Alexander Ilich February 21, 2023


R-CMD-check CRAN License: GPLv3 DOI

Please cite as

Ilich, Alexander R.; Misiuk, Benjamin; Lecours, Vincent; Murawski, Steven A.; 2021. “MultiscaleDTM”,


This package calculates multi-scale geomorphometric terrain attributes from regularly gridded digital terrain models (DTM; i.e. elevation or bathymetry rasters) via a specified window size.

Figure adapted from Wilson et al. (2007)

Install and Load Package

The package can be installed from CRAN using install.packages("MultiscaleDTM") or the development version can be installed from github using the code remotes::install_github("ailich/MultiscaleDTM"). If you are using Windows, you may need to install Rtools using the instructions found here). To install from github you must already have the remotes package installed, which can be installed using install.packages("remotes")

This package relies on the terra package for handling of spatial raster data.

Main Functions

Slope, Aspect and Curvature

\[ Z = aX^2 + bY^2 +cXY+ dX +eY +f \]

Figure adapted from Walbridge et al., (2018)


Figure adapted from Sappington et al. (2007)

Figure adapted from Habib (2021)

\[ \text{VRM} = 1- \frac{\sqrt{\bigg(\sum x\bigg)^2+\bigg(\sum y\bigg)^2+\bigg(\sum z\bigg)^2}}{N} \]

\[ x = sin(\text{slope})*sin(\text{aspect}) \]

\[ y=sin(\text{slope})*cos(\text{aspect}) \]

\[ z=cos(\text{slope}) \]

Figure adapted from Friedman et al. (2012) and created with

Figure adapted from Jenness (2004)

Figure adapted from Cavalli et al. (2008)

Relative Position

Relative position represents whether an area is a local high or low, and is calculated as the value of the focal cell minus the value of the mean of included values in the focal window. Positive values indicate local topographic highs and negative values indicate lows.Relative Position can be expressed in units of the input DTM raster or can standardized relative to the local topography by dividing by the standard deviation or range of included elevation values in the focal window.

Examples of different focal window shapes. Shown are a 13 x 13 cell rectangular window (left), a circular window with a radius of six cells (center), and an annulus window with an inner radius of four cells and an outer radius of six cells (right).


In this tutorial we will calculate various terrain attributes using a 5 x 5 cell rectangular window. Any rectangular odd numbered window size however could be used (see figure directly below). Window sizes are specified with a vector of length 2 of c(n_rows, n_cols). If a single number is provided it will be used for both the number of rows and columns. The only metric that does not follow this syntax is BPI which uses an annulus shaped focal window which we will calculate using an inner radius of 4 and an outer radius of 6 cells.

Load packages

library(MultiscaleDTM) #Load MultiscaleDTM package

See package help page


Read in Data

r<- rast(volcano, extent= ext(2667400, 2667400 + ncol(volcano)*10, 6478700, 6478700 + nrow(volcano)*10), crs = "EPSG:27200")

Slope, Aspect, and Curvature

slp_asp<- SlpAsp(r = r, w = c(5,5), unit = "degrees", method = "queen", metrics = c("slope", "aspect", "eastness", "northness"))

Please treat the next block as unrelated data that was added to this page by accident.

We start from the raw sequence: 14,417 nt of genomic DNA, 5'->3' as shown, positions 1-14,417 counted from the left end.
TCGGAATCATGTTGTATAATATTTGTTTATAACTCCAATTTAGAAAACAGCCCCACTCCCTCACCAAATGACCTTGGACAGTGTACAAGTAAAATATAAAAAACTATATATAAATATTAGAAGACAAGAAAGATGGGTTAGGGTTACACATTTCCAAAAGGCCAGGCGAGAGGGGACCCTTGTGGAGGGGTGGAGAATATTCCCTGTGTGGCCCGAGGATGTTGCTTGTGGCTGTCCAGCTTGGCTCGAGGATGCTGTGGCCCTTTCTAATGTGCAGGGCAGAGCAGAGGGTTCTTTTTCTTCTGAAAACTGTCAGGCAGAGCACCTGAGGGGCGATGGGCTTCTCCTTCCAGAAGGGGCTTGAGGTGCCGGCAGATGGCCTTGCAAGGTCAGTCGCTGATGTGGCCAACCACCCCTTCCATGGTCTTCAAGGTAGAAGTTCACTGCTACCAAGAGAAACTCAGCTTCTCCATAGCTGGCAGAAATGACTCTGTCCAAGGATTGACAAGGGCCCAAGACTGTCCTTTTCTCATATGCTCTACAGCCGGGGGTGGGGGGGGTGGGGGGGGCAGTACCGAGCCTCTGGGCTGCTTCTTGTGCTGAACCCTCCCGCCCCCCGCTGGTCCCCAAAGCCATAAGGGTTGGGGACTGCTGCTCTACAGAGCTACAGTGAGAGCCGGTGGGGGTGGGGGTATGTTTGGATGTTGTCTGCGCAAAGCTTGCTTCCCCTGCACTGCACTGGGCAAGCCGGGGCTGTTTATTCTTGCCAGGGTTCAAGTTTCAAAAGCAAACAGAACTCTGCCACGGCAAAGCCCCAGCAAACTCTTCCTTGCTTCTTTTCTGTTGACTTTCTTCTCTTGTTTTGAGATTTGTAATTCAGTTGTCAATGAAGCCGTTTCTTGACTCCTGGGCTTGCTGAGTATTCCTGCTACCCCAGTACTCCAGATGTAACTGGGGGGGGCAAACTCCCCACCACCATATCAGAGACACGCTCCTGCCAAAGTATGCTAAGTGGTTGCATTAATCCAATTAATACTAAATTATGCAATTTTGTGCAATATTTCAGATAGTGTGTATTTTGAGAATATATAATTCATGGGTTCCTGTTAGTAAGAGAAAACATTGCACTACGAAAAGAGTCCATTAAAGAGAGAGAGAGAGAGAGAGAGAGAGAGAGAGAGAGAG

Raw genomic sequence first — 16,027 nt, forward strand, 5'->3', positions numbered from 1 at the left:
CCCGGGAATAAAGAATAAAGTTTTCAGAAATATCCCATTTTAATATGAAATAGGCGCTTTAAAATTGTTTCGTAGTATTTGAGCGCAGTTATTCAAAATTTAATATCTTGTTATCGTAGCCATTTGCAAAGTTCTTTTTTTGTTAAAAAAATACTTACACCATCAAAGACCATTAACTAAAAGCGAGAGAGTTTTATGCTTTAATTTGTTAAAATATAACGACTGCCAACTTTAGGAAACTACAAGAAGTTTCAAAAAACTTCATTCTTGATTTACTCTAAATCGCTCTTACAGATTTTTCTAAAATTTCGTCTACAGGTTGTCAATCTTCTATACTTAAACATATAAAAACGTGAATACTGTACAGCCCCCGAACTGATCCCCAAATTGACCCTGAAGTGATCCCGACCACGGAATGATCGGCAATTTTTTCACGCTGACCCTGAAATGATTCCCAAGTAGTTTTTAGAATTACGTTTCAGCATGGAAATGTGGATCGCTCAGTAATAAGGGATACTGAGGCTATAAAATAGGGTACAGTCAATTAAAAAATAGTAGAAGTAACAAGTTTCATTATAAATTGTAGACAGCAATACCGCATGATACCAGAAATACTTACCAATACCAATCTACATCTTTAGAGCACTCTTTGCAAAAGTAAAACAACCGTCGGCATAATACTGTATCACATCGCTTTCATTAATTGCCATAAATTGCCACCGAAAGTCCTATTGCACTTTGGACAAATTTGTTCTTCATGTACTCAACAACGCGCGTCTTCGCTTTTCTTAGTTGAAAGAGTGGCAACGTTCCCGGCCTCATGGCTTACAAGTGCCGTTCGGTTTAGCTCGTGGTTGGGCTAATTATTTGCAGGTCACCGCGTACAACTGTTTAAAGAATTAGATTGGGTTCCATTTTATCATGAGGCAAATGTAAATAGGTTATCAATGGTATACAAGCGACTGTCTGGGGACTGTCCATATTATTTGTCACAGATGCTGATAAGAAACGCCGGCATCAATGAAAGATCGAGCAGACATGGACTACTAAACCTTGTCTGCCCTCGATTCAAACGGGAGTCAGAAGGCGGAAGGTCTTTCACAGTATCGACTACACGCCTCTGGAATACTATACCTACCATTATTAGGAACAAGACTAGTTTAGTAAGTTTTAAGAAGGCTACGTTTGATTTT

qmetrics<- Qfit(r, w = c(5,5), unit = "degrees", metrics = c("elev", "qslope", "qaspect", "qeastness", "qnorthness", "profc", "planc", "twistc", "meanc", "maxc", "minc", "features"), na.rm = TRUE)

To explore these measures in an interactive environment use explore_terrain() or go to this website


vrm<- VRM(r, w=c(5,5), na.rm = TRUE)

Note: multi-scale SAPA is experimental. The established metric by De Preez (2015) would use w=1.

sapa<- SAPA(r, w=c(5,5), slope_correction = TRUE)

adj_SD<- AdjSD(r, w=c(5,5), na.rm = TRUE)

rie<- RIE(r, w=c(5,5), na.rm = TRUE)

Relative Position

rp<- RelPos(r, w=matrix(data = c(1,NA,1), nrow = 3, ncol=3), shape = "custom", na.rm = TRUE)

tpi<- TPI(r, w=c(5,5), shape= "rectangle", na.rm = TRUE)

dmv<- DMV(r, w=5, shape= "circle", na.rm = TRUE, stand="range")

bpi<- BPI(r, w = c(4,6), unit = "cell", stand= "sd", na.rm = TRUE)

Circle and annulus windows for can be specified in either cell units (number of raster cells) or in map units (e.g. meters) which can be useful if your x and y resolutions are not equal. Additionally, the function circle_window and annulus_window can be used to verify that you are specifying your window correctly (NA’s are excluded cells and 1’s are included cells) and can be directly supplied to the w argument instead.

annulus_window(radius = c(4,6), unit = "cell")
##       [,1] [,2] [,3] [,4] [,5] [,6] [,7] [,8] [,9] [,10] [,11] [,12] [,13]
##  [1,]   NA   NA   NA   NA   NA   NA    1   NA   NA    NA    NA    NA    NA
##  [2,]   NA   NA   NA    1    1    1    1    1    1     1    NA    NA    NA
##  [3,]   NA   NA    1    1    1    1    1    1    1     1     1    NA    NA
##  [4,]   NA    1    1    1   NA   NA   NA   NA   NA     1     1     1    NA
##  [5,]   NA    1    1   NA   NA   NA   NA   NA   NA    NA     1     1    NA
##  [6,]   NA    1    1   NA   NA   NA   NA   NA   NA    NA     1     1    NA
##  [7,]    1    1    1   NA   NA   NA   NA   NA   NA    NA     1     1     1
##  [8,]   NA    1    1   NA   NA   NA   NA   NA   NA    NA     1     1    NA
##  [9,]   NA    1    1   NA   NA   NA   NA   NA   NA    NA     1     1    NA
## [10,]   NA    1    1    1   NA   NA   NA   NA   NA     1     1     1    NA
## [11,]   NA   NA    1    1    1    1    1    1    1     1     1    NA    NA
## [12,]   NA   NA   NA    1    1    1    1    1    1     1    NA    NA    NA
## [13,]   NA   NA   NA   NA   NA   NA    1   NA   NA    NA    NA    NA    NA
## attr(,"unit")
## [1] "cell"
## attr(,"scale")
## [1] "4x6"
## attr(,"shape")
## [1] "annulus"
bpi2<- BPI(r, w = annulus_window(radius = c(4,6), unit = "cell"), stand= "sd", na.rm = TRUE) # equivalent to BPI code from earlier


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